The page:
If you have ever gone on a particularly challenging mountain hike, there are a number of truths you have come to expect. You need to put in the time to prepare: planning the trek, getting your gear together, deciding which trail to follow and being mentally and physically prepared.

The most difficult part is often mental preparation. It’s one thing to read that a trail requires eight hours of rigorous hiking to reach the summit, but it’s quite another to do it. Then there are those things that are beyond your control—obstacles, changing weather, bad jerky. How you react has great bearing on your journey.

Each hike takes great energy to accomplish and is full of highs and lows.

By now you’ve likely guessed where I’m going with this analogy. We stand about hiking_lotwo and a half years (and a lot of work) beyond the adoption of Wilson Today—the five-part plan approved by the Board to provide fiscal sustainability for the College. While we have built a firm foundation and have much to celebrate, we are still in the early stages of a journey that has faced its share of obstacles.

News of troubled small colleges has not been uncommon over the past two years. Closures, mergers and financial exigency have been announced at a range of institutions. None of these situations had any bearing on Wilson, nor did they have any particular resonance in the Wilson community. That changed in early March when Sweet Briar College announced it was closing at the end of the summer.

Very quickly after the announcement, news reports began to include Wilson in their stories because of the court intervention of Wilson’s closure in 1979. Since, however, the two schools seem to have become intertwined in unhealthy ways.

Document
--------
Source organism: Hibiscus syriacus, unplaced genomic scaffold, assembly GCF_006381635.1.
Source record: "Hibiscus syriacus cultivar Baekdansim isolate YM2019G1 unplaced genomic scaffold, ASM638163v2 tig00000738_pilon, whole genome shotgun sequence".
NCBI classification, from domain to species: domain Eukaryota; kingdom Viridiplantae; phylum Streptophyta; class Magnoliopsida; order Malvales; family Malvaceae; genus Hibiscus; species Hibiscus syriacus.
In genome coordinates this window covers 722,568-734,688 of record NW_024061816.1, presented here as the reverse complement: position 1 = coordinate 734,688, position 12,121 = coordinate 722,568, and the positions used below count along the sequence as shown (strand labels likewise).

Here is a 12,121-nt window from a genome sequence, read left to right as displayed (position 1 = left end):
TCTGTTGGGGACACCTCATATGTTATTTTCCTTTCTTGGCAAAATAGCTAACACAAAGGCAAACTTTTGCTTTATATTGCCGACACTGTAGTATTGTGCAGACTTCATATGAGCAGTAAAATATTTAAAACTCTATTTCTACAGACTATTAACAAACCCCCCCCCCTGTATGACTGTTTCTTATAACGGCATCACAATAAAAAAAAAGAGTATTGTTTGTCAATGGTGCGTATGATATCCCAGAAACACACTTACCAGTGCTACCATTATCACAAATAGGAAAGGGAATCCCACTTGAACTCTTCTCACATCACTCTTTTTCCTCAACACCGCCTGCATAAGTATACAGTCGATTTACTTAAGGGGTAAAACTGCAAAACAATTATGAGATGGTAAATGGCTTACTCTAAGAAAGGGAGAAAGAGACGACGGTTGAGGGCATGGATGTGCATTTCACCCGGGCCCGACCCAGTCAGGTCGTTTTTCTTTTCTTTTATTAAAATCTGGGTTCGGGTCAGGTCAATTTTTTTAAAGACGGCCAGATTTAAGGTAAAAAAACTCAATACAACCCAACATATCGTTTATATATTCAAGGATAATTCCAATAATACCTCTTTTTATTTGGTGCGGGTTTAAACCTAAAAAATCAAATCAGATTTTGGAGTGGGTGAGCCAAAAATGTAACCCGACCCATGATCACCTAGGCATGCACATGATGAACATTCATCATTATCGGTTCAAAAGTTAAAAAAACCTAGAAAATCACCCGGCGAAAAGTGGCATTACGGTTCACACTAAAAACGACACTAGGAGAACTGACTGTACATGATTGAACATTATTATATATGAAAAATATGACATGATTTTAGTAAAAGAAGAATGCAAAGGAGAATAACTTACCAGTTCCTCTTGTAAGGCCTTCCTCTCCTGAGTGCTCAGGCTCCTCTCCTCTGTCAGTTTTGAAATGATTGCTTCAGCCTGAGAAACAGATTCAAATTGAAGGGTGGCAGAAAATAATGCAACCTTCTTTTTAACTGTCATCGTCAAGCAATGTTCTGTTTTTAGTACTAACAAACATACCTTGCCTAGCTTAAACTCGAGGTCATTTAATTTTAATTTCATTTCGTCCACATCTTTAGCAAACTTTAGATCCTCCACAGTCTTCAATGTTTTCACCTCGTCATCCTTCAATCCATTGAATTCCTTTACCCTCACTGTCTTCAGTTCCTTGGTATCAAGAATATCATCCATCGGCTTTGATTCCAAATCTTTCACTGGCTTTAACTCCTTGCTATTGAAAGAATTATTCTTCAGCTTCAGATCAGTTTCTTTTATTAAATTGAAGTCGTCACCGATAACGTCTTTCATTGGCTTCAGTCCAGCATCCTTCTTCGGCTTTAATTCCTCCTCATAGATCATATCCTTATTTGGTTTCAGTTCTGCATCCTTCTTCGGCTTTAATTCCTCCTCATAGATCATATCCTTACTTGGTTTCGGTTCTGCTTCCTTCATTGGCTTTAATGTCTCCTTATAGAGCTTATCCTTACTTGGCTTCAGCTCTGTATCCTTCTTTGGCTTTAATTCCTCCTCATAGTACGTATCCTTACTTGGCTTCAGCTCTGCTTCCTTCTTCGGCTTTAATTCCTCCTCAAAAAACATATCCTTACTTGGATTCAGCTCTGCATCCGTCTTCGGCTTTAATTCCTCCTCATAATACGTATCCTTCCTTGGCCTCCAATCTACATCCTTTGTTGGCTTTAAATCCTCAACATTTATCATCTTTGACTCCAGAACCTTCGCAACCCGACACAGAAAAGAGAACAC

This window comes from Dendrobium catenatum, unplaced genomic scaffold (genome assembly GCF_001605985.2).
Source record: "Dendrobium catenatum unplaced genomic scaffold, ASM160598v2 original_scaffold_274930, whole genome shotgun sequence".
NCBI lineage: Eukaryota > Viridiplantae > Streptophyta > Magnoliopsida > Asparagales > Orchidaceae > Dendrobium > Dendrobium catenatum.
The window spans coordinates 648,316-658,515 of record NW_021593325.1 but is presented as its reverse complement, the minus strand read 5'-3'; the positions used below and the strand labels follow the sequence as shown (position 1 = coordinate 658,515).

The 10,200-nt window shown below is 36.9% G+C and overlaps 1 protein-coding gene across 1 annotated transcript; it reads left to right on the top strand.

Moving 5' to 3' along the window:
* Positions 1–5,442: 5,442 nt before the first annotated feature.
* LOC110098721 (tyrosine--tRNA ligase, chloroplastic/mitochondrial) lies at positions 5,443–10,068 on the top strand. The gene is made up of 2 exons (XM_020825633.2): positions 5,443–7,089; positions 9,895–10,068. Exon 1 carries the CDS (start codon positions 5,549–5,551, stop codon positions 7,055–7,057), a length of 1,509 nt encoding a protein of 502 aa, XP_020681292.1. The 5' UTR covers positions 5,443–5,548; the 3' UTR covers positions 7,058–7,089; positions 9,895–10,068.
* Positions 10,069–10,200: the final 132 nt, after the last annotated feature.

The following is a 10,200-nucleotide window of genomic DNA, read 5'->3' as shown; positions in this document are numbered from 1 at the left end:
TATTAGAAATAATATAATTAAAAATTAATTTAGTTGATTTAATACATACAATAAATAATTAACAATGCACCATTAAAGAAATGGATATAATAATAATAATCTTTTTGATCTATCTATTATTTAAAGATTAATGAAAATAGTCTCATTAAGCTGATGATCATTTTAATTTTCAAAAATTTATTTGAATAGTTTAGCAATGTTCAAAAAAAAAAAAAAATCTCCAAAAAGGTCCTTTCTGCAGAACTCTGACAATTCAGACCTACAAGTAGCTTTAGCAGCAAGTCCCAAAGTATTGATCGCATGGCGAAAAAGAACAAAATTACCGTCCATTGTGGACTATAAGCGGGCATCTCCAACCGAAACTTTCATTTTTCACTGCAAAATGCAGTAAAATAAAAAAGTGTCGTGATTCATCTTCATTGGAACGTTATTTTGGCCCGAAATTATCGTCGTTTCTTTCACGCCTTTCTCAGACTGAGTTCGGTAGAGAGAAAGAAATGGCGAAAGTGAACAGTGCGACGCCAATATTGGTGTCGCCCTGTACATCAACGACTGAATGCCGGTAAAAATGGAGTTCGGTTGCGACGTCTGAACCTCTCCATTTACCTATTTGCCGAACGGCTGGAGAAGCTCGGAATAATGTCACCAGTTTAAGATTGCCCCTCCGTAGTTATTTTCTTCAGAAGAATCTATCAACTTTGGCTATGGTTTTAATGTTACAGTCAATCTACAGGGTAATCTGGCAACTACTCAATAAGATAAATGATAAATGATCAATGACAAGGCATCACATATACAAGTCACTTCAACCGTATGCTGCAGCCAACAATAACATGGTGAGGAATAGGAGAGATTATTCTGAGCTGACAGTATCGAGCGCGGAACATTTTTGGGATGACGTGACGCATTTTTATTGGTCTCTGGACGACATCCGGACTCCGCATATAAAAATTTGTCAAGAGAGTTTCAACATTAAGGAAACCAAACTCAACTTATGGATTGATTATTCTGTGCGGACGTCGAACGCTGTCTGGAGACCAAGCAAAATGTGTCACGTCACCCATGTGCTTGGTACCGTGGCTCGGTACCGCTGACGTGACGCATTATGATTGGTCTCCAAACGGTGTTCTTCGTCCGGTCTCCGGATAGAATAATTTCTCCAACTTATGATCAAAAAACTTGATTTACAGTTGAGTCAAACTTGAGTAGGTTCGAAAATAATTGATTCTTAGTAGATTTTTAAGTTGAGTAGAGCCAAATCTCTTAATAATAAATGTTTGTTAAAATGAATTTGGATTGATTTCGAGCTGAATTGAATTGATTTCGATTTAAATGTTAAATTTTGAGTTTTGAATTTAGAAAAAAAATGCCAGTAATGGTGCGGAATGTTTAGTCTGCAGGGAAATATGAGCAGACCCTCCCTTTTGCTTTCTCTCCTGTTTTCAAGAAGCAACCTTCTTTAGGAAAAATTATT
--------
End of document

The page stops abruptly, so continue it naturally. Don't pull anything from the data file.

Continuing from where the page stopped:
Many people, looking at the surface of Sweet Briar along with a pre-Wilson Today view of the College, began trying to draw comparisons. At first glance, it is easy to see why this might happen. Both institutions share some common traits: small, tuition-driven schools; liberal arts; women’s college history; enrollment challenges; carrying bond debt; right down to popular equestrian programs.

For some, this comparison leads to a conclusion that Sweet Briar can survive; for others it leads them to question Wilson’s ability to thrive. The latter of these interpretations serves as a distraction from the work at hand. What we know about Sweet Briar cannot provide any of us with a full picture of the issues facing that institution or its viability. Digging a little deeper reveals some clear differences in the circumstances of the two institutions. For example, Wilson has population centers totaling 1.08 million people within an hour’s drive, compared to just under 300,000 for Sweet Briar. Wilson offers undergraduate, graduate and adult degree programs as opposed to only undergraduate education for Sweet Briar. Wilson also costs $10,000 less and has deferred maintenance costs approximately $20 million less than Sweet Briar. I had a whole table to illustrate the differences, but in the end, those differences are not important because, to put it simply, the particular situations faced by the two institutions are not the same.